It feels like the Astros never have a fair chance in extra innings. After all, the only weakness this team has is its bullpen, and after twenty straight games without a day off, the deficiency was especially acute today going into the tenth inning tied 3-3.
It took stellar pitching by Zack Greinke and three RBI by rookie Chas McCormick, filling in for injured Kyle Tucker, one of five Astros starters unable to play today, just to get the Astros into extra innings to begin with.
But thanks to a lot of luck and a little hustle, the Astros pulled one out today in extras.
The game started out a pitching duel between Zack Greinke and Cal Quantrill, but the Astros finally broke through against Quantrill in the fourth inning when Myles Straw led off with a single, followed by a Jason Castro walk with two outs. Chas McCormick then collected his first of three RBI with a ground single to center.
The Indians answered in the fifth with a little fielding help by the Astros. It started with Zack Greinke’s only walk to Bobby Bradley to lead off the inning. Harold Ramirez followed with an infield single to Abraham Toro, the second hit by the Indians up to that point, both questionable infield singles to Toro.
Toro looked to second after fielding the ball and decided not to throw there. By the time he made his throw to first it was too late.
A sacrifice bunt by Roberto Perez put Bradley on third with one out, and Bradley scored on a Bradley Zimmer ground out.
The Astros regained the lead in the sixth thanks again to rookie Chas McCormick, who hit a two-run opposite-field blast to right field, his tenth homer of the season in only 153 PA’s up to that point.
The Indians regained a run in the bottom of the sixth with an Eddie Rosario solo homer.
They tied the score in the eighth with a Cesar Hernandez homer deep into the right-field stands.
The final card on Greinke was 7.2 innings pitched, three runs, five hits, one walk, and eight strikeouts. The home run to Rosario was underwhelming, an off-balance swing on a good curve that barely cleared the right-field fence at 90.7 MPH. The fifth inning run off Greinke was a cheapie. The only time the Indians bats really got to Greinke was the eighth inning homer. Otherwise, it was vintage Greinke at his best, keeping the Indians off-balance all day.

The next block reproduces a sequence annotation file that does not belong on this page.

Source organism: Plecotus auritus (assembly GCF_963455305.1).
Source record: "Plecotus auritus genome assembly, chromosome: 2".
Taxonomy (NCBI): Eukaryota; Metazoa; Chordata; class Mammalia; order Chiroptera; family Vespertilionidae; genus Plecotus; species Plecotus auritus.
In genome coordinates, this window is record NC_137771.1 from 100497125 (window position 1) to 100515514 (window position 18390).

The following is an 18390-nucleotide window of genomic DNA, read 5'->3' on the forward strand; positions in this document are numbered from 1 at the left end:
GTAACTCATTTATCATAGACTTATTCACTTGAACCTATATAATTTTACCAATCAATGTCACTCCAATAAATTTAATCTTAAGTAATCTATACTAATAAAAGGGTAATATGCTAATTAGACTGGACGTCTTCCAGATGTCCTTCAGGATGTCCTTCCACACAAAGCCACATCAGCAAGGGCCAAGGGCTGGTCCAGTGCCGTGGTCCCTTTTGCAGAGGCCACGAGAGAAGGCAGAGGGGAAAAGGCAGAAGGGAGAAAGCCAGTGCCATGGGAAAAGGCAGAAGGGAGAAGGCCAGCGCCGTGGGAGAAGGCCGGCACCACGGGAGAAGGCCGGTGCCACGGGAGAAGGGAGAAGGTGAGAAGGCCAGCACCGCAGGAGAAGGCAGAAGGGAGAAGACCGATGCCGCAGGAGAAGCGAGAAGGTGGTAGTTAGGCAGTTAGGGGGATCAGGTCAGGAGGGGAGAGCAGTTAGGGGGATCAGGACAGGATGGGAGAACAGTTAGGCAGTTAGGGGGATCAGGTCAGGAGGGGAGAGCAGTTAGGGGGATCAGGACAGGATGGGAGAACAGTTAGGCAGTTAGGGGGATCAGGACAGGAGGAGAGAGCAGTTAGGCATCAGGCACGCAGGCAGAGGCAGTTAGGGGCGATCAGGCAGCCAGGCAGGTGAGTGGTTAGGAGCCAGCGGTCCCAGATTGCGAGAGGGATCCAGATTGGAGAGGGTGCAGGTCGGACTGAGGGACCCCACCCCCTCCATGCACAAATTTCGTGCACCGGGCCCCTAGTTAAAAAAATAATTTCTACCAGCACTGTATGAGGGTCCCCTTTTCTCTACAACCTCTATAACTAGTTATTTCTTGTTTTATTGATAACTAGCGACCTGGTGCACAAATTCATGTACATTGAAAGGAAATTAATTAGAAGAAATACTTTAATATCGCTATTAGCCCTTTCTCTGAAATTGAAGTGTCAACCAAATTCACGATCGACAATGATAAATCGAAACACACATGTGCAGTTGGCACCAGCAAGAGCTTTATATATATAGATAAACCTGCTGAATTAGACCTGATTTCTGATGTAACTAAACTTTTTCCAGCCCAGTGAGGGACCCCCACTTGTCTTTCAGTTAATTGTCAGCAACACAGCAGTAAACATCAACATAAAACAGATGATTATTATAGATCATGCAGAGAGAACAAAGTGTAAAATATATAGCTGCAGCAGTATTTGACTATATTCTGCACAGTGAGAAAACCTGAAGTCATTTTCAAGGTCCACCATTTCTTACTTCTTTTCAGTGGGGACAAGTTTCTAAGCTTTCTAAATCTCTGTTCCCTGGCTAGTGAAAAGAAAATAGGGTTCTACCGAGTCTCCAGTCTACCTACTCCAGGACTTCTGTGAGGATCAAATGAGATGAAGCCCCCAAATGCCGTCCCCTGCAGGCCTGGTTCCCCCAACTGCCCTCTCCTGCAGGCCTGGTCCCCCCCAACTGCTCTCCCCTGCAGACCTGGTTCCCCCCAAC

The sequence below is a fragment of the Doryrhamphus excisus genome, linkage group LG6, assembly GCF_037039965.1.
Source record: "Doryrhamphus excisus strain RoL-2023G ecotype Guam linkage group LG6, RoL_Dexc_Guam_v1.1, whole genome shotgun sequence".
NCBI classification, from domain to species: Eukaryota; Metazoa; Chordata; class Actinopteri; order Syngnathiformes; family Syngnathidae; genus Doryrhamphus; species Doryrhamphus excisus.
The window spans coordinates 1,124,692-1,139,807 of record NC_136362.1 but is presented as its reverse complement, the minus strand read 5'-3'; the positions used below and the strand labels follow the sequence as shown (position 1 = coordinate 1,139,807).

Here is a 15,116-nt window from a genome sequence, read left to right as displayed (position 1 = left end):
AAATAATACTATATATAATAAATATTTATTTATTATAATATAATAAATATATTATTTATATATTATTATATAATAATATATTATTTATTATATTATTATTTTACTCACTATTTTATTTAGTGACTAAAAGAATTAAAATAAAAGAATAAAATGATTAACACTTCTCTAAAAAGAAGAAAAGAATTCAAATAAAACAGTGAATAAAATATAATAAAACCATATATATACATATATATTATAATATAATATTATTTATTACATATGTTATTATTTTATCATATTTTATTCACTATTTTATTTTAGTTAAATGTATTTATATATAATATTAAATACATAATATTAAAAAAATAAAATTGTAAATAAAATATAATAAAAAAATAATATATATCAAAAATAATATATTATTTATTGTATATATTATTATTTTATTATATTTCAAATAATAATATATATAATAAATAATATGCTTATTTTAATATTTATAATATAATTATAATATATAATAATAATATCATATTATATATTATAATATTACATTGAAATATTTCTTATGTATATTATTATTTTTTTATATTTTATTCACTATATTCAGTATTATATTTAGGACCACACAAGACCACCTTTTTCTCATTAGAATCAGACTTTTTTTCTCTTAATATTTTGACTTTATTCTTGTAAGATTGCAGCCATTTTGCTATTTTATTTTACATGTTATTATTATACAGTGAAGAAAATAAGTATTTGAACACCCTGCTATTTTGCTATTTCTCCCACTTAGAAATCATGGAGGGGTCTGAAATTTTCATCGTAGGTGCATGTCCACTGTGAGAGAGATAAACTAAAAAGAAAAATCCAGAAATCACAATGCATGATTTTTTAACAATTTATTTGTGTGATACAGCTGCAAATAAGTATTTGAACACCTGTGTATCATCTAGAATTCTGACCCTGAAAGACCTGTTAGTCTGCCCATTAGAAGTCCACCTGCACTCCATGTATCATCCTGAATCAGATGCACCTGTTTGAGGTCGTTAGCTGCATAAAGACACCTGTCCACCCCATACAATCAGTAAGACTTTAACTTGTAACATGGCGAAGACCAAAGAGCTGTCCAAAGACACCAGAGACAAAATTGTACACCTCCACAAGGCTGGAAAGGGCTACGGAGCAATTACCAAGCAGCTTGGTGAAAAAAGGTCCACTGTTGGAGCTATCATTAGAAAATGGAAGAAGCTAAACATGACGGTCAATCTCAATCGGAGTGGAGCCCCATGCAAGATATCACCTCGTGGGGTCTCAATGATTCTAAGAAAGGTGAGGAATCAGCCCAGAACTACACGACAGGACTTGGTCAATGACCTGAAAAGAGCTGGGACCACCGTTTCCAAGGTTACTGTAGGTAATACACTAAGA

Despite the game-tying Hernandez homer in the eighth, the baseball gods blessed the Astros in extra innings.
The game’s winning run was scored by an Astro player who struck out. Leadoff hitter Yuli Gurriel got on first after his swinging strike was misplayed by catcher Roberto Perez on a wild pitch by Emmanuel Chase. Myles Straw, who started the inning at second, advanced to third.
It seemed the Indians would escape damage when third baseman Ernie Clement, who had been robbing Astros hitters all day, robbed Carlos Correa of a hit and manage to get Straw out at third in a rundown. Gurriel took second on the play. Correa was at first.
But luck turned once again in the Astros’ favor when Jason Castro barely managed to avoid grounding into a double play, and on the throw back to first pitcher Emmanuel Chase failed to catch the relay from second.
In what is probably the hustle play of the season Gurriel scored from second on the error, barely beating the throw from first.
Astros' luck continued into the bottom half of the tenth.
The exhausted Astros bullpen turned to Brooks Raley to save the win. (You Astros fans all know how you felt about that). But on the first pitch from Raley, Roberto Perez popped out directly to Raley, who quickly threw to second for a 1 -6 double play. Raley closed out the win with a 3-2 strikeout of Oscar Mercado.
Kudos to Raley. Amazing play.
The Astros swept the Indians at Progressive Field. They did this despite having half of their regular starters out due to injuries or paternity leave. In this 20 game stretch without a day off the Astros were 15-5.
The Astros have a much-needed day off tomorrow,
Box score and video HERE.